Does rugby have a problem dealing with referees?

The days of amateur era home town refereeing are over. At least in the professional game! Referees are human, they make mistakes. I think we can all agree that those mistakes are not due to bias.

This season, there have been a number of coaches who excessively criticised the referee after games. Sale coach Steve Diamond, for example, is now serving a 6-week ban for comments about the referee. In this article, I will use Michael Cheika as the main example. Unfortunately, Cheika, in this case, is merely illustrative of a wider issue.

Michael Cheika is well known for his displays of emotion during games. Unfortunately, in Australia’s defeat at the weekend, he used the word cheat. On camera. About the referee. Ironically applauding the decision wasn’t a great follow up act either. There is a difference between expressing frustration and what Cheika was doing.

Cheika feels wronged over the disallowed tries for Michael Hooper and Marika Koroibete, as well as the Elliot Daly score. However, his anger should be directed at the silly mistakes made by his team. Kurtley Beale should have made sure the ball was out. Instead, he jogged across, allowing Daly to get there first. Hooper should have made more effort to slow right down before he went for the ball. Stephen Moore should have run a wider and deeper support line. Instead, he got in front of Koroibete, who ran into him.

So often the magician this season, Kurtley Beale was left wanting.
By www.davidmolloyphotography.com, via Wikimedia Commons

Professional rugby referees are generally outstanding at explaining why they made their decision. Players and coaches may disagree, but they know exactly why each call was made. More and more, coaches are complaining about the referee instead of addressing matters within their own control. It needs to stop.

There is no problem with a coach who says he disagreed with a decision. Especially if he explains his reasons. However, there must be no public suggestion from the coach of bias or incompetence.

Cheika had every right to explain why he thought those decisions should go differently. He had no right to publicly call Ben O’Keef a cheat. Those who use the referee as a scapegoat for the mistakes of their own team are damaging the sport. Cheika is only the latest example of a disturbing trend.

Author: Daniel Pugsley

I am a 31 year old from Yorkshire, England. I have played social rugby for 25 years in England, Japan, Italy, Poland and the UAE. I teach English as a foreign language, which explains why I’ve lived in so many places. I recently moved back to England and have had to take a break from playing, but I hope to pull on the boots again soon.

13 COMMENTS

  1. I am no fan of Cheika but I think people need to chill about words spoken in a heated moment. Do we really believe Cheika thought, in that very moment he uttered the word, that the ref was deliberately trying to ‘cheat’ the Wallabies? No, I don’t think so. The decision went against him (Cheika) and the first strong word that came to his mind was ‘cheat’. It might as well have been “fool’, or ‘are you blind’, or ‘idiot’. None of these words can be taken literally. Hear me right, I am not saying Cheika doesn’t deserve a sanction for mouthing off against the ref, just don’t argue he actually believed the ref was cheating.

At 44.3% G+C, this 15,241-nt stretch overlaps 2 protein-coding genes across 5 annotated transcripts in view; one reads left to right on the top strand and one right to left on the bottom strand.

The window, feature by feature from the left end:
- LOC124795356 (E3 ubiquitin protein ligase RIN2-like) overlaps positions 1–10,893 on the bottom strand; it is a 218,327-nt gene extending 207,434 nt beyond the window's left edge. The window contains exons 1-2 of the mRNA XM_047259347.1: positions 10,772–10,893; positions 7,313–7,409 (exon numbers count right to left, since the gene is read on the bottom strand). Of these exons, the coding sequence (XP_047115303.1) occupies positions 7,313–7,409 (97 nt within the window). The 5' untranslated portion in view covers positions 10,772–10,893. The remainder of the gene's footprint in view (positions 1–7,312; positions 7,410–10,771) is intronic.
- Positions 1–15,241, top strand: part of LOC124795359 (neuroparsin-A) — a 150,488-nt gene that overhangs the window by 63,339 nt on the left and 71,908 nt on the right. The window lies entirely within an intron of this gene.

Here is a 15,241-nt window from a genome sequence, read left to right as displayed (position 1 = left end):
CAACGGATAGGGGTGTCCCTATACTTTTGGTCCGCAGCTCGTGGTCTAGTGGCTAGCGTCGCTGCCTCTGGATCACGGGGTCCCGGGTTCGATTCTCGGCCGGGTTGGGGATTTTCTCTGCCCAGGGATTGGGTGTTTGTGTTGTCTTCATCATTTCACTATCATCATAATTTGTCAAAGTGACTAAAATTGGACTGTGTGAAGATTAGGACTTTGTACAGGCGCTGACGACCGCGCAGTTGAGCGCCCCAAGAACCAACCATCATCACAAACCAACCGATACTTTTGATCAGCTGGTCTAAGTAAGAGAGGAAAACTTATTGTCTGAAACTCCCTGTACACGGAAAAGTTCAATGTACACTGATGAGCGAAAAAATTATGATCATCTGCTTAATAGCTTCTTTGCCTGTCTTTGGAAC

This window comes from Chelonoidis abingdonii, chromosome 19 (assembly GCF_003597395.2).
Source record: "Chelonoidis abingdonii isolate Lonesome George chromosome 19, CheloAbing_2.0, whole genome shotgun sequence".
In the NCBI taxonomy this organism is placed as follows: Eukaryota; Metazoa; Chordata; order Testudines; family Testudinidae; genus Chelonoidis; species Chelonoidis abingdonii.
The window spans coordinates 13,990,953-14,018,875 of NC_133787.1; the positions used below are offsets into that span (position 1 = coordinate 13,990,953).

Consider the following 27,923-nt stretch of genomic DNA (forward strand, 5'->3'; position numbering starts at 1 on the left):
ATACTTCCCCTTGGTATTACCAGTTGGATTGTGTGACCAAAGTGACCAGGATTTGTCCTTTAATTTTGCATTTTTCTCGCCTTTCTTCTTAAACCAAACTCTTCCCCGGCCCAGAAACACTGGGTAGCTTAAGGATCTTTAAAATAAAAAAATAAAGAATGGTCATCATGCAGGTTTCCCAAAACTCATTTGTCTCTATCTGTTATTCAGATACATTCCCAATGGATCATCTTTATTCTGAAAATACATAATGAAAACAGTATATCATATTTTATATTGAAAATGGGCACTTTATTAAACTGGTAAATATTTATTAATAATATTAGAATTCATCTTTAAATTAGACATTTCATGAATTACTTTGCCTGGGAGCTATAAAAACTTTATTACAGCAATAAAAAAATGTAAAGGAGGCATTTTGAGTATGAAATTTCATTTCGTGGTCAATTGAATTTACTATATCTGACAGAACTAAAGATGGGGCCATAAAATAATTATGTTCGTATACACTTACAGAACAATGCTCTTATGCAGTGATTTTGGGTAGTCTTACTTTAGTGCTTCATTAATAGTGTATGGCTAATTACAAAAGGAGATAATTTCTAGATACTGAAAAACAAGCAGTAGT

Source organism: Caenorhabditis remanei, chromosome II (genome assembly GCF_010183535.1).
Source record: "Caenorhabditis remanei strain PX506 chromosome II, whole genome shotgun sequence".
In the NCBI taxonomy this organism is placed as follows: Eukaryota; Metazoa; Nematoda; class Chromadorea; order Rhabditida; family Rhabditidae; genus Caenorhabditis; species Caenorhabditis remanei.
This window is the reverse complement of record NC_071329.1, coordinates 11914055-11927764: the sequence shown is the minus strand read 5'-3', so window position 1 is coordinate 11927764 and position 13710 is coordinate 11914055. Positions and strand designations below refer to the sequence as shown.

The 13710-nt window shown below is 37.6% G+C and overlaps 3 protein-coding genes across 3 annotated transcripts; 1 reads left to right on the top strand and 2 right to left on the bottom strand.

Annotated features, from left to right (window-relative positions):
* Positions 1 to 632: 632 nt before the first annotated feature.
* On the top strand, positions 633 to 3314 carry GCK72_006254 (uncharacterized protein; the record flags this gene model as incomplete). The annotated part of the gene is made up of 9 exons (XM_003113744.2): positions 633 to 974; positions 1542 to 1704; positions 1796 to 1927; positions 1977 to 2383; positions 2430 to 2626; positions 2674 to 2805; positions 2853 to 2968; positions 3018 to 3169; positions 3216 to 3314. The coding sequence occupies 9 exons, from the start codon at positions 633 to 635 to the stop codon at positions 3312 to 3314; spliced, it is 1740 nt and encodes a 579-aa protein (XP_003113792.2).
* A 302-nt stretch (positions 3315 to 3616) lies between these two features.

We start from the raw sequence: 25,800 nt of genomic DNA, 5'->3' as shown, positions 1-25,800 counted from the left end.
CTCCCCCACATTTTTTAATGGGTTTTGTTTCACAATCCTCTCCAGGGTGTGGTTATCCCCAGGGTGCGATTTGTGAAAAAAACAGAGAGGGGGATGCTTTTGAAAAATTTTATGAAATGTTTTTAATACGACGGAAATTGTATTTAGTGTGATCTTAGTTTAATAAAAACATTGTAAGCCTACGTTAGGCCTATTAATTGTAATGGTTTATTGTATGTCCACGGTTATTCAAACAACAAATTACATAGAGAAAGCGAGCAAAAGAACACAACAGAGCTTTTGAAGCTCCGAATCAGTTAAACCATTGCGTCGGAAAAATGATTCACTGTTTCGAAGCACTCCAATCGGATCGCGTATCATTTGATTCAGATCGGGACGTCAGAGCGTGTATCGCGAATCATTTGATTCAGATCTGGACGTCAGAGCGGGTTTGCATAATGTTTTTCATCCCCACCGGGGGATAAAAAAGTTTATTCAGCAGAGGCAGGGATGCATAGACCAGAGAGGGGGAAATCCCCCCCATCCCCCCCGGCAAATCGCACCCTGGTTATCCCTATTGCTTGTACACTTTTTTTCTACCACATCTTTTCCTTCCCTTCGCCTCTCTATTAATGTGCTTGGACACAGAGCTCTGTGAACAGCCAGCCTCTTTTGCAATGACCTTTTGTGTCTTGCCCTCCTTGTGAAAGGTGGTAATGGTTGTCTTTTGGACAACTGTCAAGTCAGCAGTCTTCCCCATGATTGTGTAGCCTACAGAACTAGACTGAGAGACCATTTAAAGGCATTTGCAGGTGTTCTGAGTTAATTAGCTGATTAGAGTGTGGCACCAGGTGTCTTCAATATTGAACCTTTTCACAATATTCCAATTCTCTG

• Hi Willem, thanks for the comment. I think there is a level of disrespect creeping into the game towards referees. Do you agree? I don’t think Cheika really believes his team were cheated, of course not. If the article implies that it’s not by intention. Having said that, call me a one-eyed Englishman but I thought the decisions were correct each time.
      Have you seen his press conference after the game? Not his finest hour, and that’s after he had time to cool off. I also noticed he had a go at a fan (who probably deserved it), and the fourth official (who probably didn’t).

      • Hi Daniel. I read your article against the background of so much commentary out there about his use of the word ‘cheat’. Many suggest that he needs to be held to account for the use of that word. You said ‘there must be no public suggestion from the coach of bias or incompetence’, which I think sort of leans towards seeing it as his actual belief.
        Which brings me the point of ‘public’ suggestion. Was it public? It was not intended for the public. A ‘public’ suggestion would be in an interview, or in conversation at the after-party. I did see the press conference and I thought he was aiming at exactly this point: (paraphrasing) are people going to make an issue out of what I shouted to myself in the box?

        • Hi Willem, I had written the article with the belief that he said it out of anger and frustration rather than actual conviction. You rightly point out that’s not necessarily coming through in the way it’s worded, so mea culpa there! Unfortunately, while I agree the broadcasters perhaps should have shown some discretion, live on TV certainly qualifies as public. He knows that he is likely to be on camera during games, and I don’t think he would have half the trouble if he just shouted “Oh for F***s sake!” and hit the table as he has in the past.